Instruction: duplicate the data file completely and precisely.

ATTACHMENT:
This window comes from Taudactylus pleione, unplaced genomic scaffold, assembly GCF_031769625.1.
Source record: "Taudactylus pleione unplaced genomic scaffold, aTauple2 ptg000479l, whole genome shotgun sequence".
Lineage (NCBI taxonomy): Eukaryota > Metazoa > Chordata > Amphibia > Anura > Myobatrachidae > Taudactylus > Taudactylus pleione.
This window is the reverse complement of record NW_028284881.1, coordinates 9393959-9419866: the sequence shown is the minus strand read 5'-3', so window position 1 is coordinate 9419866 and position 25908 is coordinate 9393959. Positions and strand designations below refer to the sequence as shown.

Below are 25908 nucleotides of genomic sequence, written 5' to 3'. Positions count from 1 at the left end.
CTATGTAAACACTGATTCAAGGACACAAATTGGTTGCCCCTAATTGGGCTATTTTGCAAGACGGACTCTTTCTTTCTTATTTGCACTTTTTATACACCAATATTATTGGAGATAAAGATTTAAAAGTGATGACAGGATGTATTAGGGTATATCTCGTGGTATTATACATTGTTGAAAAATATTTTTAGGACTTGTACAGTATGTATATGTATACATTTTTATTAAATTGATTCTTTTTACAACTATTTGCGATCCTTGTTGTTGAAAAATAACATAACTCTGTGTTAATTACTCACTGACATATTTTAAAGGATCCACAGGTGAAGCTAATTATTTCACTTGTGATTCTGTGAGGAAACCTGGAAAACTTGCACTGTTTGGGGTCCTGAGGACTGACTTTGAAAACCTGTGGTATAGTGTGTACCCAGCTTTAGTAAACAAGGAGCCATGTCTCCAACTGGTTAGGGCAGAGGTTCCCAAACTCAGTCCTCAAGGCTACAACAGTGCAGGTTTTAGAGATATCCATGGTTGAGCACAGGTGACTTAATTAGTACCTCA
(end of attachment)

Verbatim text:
This window comes from Taudactylus pleione, unplaced genomic scaffold, assembly GCF_031769625.1.
Source record: "Taudactylus pleione unplaced genomic scaffold, aTauple2 ptg000479l, whole genome shotgun sequence".
Lineage (NCBI taxonomy): Eukaryota > Metazoa > Chordata > Amphibia > Anura > Myobatrachidae > Taudactylus > Taudactylus pleione.
This window is the reverse complement of record NW_028284881.1, coordinates 9393959-9419866: the sequence shown is the minus strand read 5'-3', so window position 1 is coordinate 9419866 and position 25908 is coordinate 9393959. Positions and strand designations below refer to the sequence as shown.

Below are 25908 nucleotides of genomic sequence, written 5' to 3'. Positions count from 1 at the left end.
CTATGTAAACACTGATTCAAGGACACAAATTGGTTGCCCCTAATTGGGCTATTTTGCAAGACGGACTCTTTCTTTCTTATTTGCACTTTTTATACACCAATATTATTGGAGATAAAGATTTAAAAGTGATGACAGGATGTATTAGGGTATATCTCGTGGTATTATACATTGTTGAAAAATATTTTTAGGACTTGTACAGTATGTATATGTATACATTTTTATTAAATTGATTCTTTTTACAACTATTTGCGATCCTTGTTGTTGAAAAATAACATAACTCTGTGTTAATTACTCACTGACATATTTTAAAGGATCCACAGGTGAAGCTAATTATTTCACTTGTGATTCTGTGAGGAAACCTGGAAAACTTGCACTGTTTGGGGTCCTGAGGACTGACTTTGAAAACCTGTGGTATAGTGTGTACCCAGCTTTAGTAAACAAGGAGCCATGTCTCCAACTGGTTAGGGCAGAGGTTCCCAAACTCAGTCCTCAAGGCTACAACAGTGCAGGTTTTAGAGATATCCATGGTTGAGCACAGGTGACTTAATTAGTACCTCA